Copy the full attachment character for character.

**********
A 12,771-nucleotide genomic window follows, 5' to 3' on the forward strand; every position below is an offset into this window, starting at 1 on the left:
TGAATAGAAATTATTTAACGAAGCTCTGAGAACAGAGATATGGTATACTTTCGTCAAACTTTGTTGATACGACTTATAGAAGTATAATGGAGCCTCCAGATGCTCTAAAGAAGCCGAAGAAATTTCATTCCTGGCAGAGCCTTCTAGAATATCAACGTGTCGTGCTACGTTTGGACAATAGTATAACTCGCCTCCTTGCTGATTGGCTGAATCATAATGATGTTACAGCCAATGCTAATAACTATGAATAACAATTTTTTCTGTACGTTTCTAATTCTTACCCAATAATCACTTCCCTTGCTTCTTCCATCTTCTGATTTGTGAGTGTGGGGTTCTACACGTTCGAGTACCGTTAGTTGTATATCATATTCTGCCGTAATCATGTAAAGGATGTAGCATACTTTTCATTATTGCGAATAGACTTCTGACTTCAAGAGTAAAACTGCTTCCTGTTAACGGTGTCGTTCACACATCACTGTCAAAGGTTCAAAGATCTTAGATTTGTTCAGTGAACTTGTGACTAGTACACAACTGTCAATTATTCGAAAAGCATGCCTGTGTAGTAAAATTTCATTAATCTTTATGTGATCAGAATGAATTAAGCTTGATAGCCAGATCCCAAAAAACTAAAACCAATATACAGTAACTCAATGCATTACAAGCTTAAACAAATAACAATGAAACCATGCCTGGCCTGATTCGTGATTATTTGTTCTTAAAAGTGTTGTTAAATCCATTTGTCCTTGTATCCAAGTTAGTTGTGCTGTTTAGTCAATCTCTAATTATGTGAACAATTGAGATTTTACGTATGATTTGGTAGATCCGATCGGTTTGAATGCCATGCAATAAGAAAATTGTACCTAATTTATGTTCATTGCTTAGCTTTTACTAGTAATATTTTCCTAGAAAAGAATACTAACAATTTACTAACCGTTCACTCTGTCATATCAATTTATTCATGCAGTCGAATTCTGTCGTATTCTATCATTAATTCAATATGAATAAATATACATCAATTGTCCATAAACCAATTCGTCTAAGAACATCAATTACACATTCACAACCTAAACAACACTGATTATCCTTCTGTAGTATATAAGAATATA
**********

A 12,771-nucleotide genomic window follows, 5' to 3' on the forward strand; every position below is an offset into this window, starting at 1 on the left:
TGAATAGAAATTATTTAACGAAGCTCTGAGAACAGAGATATGGTATACTTTCGTCAAACTTTGTTGATACGACTTATAGAAGTATAATGGAGCCTCCAGATGCTCTAAAGAAGCCGAAGAAATTTCATTCCTGGCAGAGCCTTCTAGAATATCAACGTGTCGTGCTACGTTTGGACAATAGTATAACTCGCCTCCTTGCTGATTGGCTGAATCATAATGATGTTACAGCCAATGCTAATAACTATGAATAACAATTTTTTCTGTACGTTTCTAATTCTTACCCAATAATCACTTCCCTTGCTTCTTCCATCTTCTGATTTGTGAGTGTGGGGTTCTACACGTTCGAGTACCGTTAGTTGTATATCATATTCTGCCGTAATCATGTAAAGGATGTAGCATACTTTTCATTATTGCGAATAGACTTCTGACTTCAAGAGTAAAACTGCTTCCTGTTAACGGTGTCGTTCACACATCACTGTCAAAGGTTCAAAGATCTTAGATTTGTTCAGTGAACTTGTGACTAGTACACAACTGTCAATTATTCGAAAAGCATGCCTGTGTAGTAAAATTTCATTAATCTTTATGTGATCAGAATGAATTAAGCTTGATAGCCAGATCCCAAAAAACTAAAACCAATATACAGTAACTCAATGCATTACAAGCTTAAACAAATAACAATGAAACCATGCCTGGCCTGATTCGTGATTATTTGTTCTTAAAAGTGTTGTTAAATCCATTTGTCCTTGTATCCAAGTTAGTTGTGCTGTTTAGTCAATCTCTAATTATGTGAACAATTGAGATTTTACGTATGATTTGGTAGATCCGATCGGTTTGAATGCCATGCAATAAGAAAATTGTACCTAATTTATGTTCATTGCTTAGCTTTTACTAGTAATATTTTCCTAGAAAAGAATACTAACAATTTACTAACCGTTCACTCTGTCATATCAATTTATTCATGCAGTCGAATTCTGTCGTATTCTATCATTAATTCAATATGAATAAATATACATCAATTGTCCATAAACCAATTCGTCTAAGAACATCAATTACACATTCACAACCTAAACAACACTGATTATCCTTCTGTAGTATATAAGAATATA